Potential role of metabolomics in the improvement of research on traditional African medicine

Article English OPEN
Quansah, Emmanuel ; Karikari, Thomas K. (2016)
  • Publisher: Elsevier BV
  • Journal: Phytochemistry Letters, volume 17, pages 270-277 (issn: 1874-3900)
  • Related identifiers: doi: 10.1016/j.phytol.2016.08.004
  • Subject: Agronomy and Crop Science | Biotechnology | Biochemistry | RA0421 | Plant Science | GR
    mesheuropmc: skin and connective tissue diseases | stomatognathic system | hormones, hormone substitutes, and hormone antagonists

The global market for herbal medicine is growing steadily. The usage of herbal medicine is particularly common in many parts of Africa; the World Health Organization estimates that approximately 80% of Africans rely on traditional African medicines (TAMs) for treating various diseases. TAMs hold promise in preventive treatment, early disease intervention and personalized medicine. However, clinical integration of TAMs is restricted due to limited information concerning their characterization. Presently, many studies on TAMs utilize a reductionist approach, making it extremely difficult to understand the holistic modifying effects that these therapeutic agents may have on biological systems. Fortunately, emerging technologies such as metabolomics platforms adopt a ‘top-down’ strategy that permits a holistic evaluation of the components, metabolic pathways and biomarkers modified by TAMs, which can aid in addressing common concerns over safety and toxicity, while also ensuring that quality control standards are met. Metabolomics approaches may also be beneficial for advancing our understanding of the efficacy and mechanism of action of TAMs, and may contribute to the advancement of research and drug discovery, early diagnosis, preventive treatment and TAMs-driven personalized medicine in Africa. This review also considers the main challenges that may hinder the adoption and integration of metabolomics approaches in research on TAMs in Africa and suggests possible solutions.
  • References (82)
    82 references, page 1 of 9

    Abew, B., Sahile, S., Moges, F., 2014. In vitro antibacterial activity of leaf extracts of Zehneria scabra and Ricinus communis against Escherichia coli and methicillin resistance Staphylococcus aureus. Asian Pac. J. Trop. Biomed. 4, 816-820. doi: http://dx.doi.org/10.12980/APJTB.4.201414B16.

    Adeyemi, O.O., Yemitan, O.K., Adebiyi, O.O., 2007. Sedative and anticonvulsant activities of the aqueous root extract of Sanseviera liberica Gerome & Labroy (Agavaceae). J. Ethnopharmacol. 113, 111-114. doi:http://dx.doi.org/10.1016/j. jep.2007.05.007.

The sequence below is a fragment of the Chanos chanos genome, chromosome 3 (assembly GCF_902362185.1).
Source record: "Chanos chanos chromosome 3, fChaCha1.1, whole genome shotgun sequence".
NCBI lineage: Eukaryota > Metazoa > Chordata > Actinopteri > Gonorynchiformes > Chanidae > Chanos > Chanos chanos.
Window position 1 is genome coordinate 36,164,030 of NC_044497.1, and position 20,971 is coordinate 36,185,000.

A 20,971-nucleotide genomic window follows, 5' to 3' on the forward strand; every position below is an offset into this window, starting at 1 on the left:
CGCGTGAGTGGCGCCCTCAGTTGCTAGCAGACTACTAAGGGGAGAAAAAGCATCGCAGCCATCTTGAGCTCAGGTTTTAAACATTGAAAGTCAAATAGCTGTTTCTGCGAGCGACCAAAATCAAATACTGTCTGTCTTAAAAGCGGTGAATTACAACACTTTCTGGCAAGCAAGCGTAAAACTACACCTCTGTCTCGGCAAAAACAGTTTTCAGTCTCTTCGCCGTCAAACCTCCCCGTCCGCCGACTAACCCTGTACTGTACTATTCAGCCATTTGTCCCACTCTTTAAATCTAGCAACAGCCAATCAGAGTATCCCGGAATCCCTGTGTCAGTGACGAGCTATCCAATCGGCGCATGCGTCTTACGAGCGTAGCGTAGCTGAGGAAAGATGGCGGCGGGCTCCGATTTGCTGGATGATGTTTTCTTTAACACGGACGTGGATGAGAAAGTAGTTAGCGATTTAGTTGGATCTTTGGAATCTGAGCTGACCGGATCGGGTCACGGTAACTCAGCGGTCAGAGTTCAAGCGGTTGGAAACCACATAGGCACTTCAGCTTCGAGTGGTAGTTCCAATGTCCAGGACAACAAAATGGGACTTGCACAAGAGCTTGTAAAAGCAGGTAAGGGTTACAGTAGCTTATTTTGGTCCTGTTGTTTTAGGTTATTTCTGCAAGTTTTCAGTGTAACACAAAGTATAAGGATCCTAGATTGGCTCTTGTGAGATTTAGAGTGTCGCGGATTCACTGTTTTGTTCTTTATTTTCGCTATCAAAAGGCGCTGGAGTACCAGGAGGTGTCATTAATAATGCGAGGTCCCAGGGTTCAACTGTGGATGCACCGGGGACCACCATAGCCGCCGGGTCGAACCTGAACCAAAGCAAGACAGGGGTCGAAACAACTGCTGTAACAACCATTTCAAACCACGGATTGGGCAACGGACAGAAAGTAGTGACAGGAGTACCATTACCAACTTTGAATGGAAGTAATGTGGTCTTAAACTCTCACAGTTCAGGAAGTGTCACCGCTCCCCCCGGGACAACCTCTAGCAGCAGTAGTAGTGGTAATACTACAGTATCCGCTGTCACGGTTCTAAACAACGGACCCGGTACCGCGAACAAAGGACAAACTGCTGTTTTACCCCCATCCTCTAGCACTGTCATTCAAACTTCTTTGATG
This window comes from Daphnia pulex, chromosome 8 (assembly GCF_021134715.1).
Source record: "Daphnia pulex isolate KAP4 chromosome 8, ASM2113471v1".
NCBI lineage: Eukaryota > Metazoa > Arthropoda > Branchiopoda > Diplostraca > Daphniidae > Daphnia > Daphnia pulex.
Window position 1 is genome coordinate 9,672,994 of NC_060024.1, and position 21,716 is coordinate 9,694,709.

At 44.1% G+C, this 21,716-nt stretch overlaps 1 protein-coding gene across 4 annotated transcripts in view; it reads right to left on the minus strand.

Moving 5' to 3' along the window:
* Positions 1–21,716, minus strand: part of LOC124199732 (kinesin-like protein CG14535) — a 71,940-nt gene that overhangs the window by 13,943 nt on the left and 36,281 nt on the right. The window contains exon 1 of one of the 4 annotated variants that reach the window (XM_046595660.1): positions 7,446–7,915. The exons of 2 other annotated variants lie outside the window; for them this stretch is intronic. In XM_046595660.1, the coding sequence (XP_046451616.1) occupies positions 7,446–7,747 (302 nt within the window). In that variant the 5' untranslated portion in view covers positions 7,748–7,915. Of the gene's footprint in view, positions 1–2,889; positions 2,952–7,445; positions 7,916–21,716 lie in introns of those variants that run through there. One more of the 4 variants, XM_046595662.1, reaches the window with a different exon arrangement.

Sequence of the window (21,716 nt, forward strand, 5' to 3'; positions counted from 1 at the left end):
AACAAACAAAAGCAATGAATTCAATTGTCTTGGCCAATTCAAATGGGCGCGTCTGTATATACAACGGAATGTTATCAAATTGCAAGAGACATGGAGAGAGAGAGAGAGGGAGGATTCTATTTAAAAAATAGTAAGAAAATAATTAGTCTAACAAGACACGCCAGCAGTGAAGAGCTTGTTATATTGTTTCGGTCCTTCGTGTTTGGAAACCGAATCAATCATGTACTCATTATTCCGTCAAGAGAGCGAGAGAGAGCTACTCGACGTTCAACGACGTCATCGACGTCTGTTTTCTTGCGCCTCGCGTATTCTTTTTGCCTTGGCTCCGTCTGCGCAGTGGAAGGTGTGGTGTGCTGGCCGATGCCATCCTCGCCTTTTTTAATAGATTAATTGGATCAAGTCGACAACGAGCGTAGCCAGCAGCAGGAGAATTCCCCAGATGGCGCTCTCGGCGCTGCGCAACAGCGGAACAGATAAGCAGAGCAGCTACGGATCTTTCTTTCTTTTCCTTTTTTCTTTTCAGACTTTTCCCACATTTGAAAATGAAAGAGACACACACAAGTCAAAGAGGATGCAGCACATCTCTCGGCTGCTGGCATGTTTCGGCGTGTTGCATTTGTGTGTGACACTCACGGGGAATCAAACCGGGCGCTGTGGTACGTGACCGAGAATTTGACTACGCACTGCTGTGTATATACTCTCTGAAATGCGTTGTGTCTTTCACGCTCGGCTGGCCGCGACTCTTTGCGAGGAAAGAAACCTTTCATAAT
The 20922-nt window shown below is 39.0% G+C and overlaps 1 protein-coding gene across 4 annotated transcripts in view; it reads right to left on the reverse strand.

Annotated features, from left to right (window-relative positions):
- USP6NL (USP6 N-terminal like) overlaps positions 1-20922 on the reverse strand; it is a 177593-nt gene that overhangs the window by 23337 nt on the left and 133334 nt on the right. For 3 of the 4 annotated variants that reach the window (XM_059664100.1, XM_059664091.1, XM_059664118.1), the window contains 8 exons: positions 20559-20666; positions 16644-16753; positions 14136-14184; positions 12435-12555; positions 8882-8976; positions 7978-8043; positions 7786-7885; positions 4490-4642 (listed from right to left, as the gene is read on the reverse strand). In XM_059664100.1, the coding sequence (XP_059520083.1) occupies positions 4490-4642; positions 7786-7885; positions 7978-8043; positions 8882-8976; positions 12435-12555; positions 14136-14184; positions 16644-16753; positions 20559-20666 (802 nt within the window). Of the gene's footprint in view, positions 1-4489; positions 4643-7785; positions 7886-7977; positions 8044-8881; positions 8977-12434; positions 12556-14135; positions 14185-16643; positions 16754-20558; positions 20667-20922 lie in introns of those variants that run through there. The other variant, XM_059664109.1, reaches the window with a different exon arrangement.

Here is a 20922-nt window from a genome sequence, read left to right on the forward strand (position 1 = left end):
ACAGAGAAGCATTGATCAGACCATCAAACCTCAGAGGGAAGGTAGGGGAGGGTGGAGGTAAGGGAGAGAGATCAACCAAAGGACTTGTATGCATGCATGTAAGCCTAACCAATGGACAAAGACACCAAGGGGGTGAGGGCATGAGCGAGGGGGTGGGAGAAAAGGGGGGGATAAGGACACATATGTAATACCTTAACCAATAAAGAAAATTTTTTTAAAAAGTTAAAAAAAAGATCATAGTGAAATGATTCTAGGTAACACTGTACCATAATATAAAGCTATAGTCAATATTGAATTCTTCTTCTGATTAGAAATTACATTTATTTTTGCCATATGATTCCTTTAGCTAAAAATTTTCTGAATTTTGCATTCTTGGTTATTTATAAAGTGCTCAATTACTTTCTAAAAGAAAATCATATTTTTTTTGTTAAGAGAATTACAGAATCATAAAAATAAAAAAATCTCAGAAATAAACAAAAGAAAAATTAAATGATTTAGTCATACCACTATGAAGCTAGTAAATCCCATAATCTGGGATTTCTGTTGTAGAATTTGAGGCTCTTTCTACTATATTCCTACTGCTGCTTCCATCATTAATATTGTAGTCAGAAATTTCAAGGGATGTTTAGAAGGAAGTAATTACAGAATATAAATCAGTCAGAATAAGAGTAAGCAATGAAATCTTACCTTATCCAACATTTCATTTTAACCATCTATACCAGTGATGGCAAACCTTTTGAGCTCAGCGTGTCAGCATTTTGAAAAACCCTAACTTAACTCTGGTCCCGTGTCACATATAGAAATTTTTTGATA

Akindele, A.J., Wani, Z.A., Sharma, S., Mahajan, G., Satti, N.K., Adeyemi, O.O., Mondhe, D.M., Saxena, A.K., 2015. In Vitro and In Vivo Anticancer Activity of Root Extracts of Sansevieria liberica Gerome and Labroy (Agavaceae). Evid.-Based Complement. Altern. Med. ECAM 2015, 560404. 10.1155/2015/560404.

    Allen, J., Davey, H.M., Broadhurst, D., Rowland, J.J., Oliver, S.G., Kell, D.B., 2004. Discrimination of modes of action of antifungal substances by use of metabolic footprinting. Appl. Environ. Microbiol. 70, 6157-6165. doi:http://dx.doi.org/ 10.1128/AEM.70.10.6157-6165.2004.

    Baier, M., Hemmann, G., Holman, R., Corke, F., Card, R., Smith, C., Rook, F., Bevan, M. W., 2004. Characterization of mutants in arabidopsis showing increased sugarspecific gene expression growth, and developmental responses. Plant Physiol. 134, 81-91. doi:http://dx.doi.org/10.1104/pp.103.031674.

    Balog, C.I.A., Meissner, A., Göraler, S., Bladergroen, M.R., Vennervald, B.J., Mayboroda, O.A., Deelder, A.M., 2011. Metabonomic investigation of human Schistosoma mansoni infection. Mol. Biosyst. 7, 1473-1480. doi:http://dx.doi. org/10.1039/C0MB00262C.

    Bamidele, J.O., Adebimpe, W.O., Oladele, E.A., 2009. Knowledge, attitude and use of alternative medical therapy amongst urban residents of osun state, Southwestern Nigeria. Afr. J. Tradit. Complement. Altern. Med. 6, 281-288.

    Bast, R.C., 2004. Early detection of ovarian cancer: new technologies in pursuit of a disease that is neither common nor rare. Trans. Am. Clin. Climatol. Assoc. 115, 233--247 discussion 247-248.

    Bero, J., Ganfon, H., Jonville, M.-C., Frédérich, M., Gbaguidi, F., DeMol, P., Moudachirou, M., Quetin-Leclercq, J., 2009. In vitro antiplasmodial activity of plants used in benin in traditional medicine to treat malaria. J. Ethnopharmacol. 122, 439-444. doi:http://dx.doi.org/10.1016/j.jep.2009.02.004.

    Bingol, K., Bruschweiler-Li, L., Li, D.-W., Brüschweiler, R., 2014. Customized metabolomics database for the analysis of NMR 1H-1H TOCSY and 13C-1H HSQCTOCSY spectra of complex mixtures. Anal. Chem. 86, 5494-5501. doi:http://dx. doi.org/10.1021/ac500979g.

  • Metrics
    No metrics available
Share - Bookmark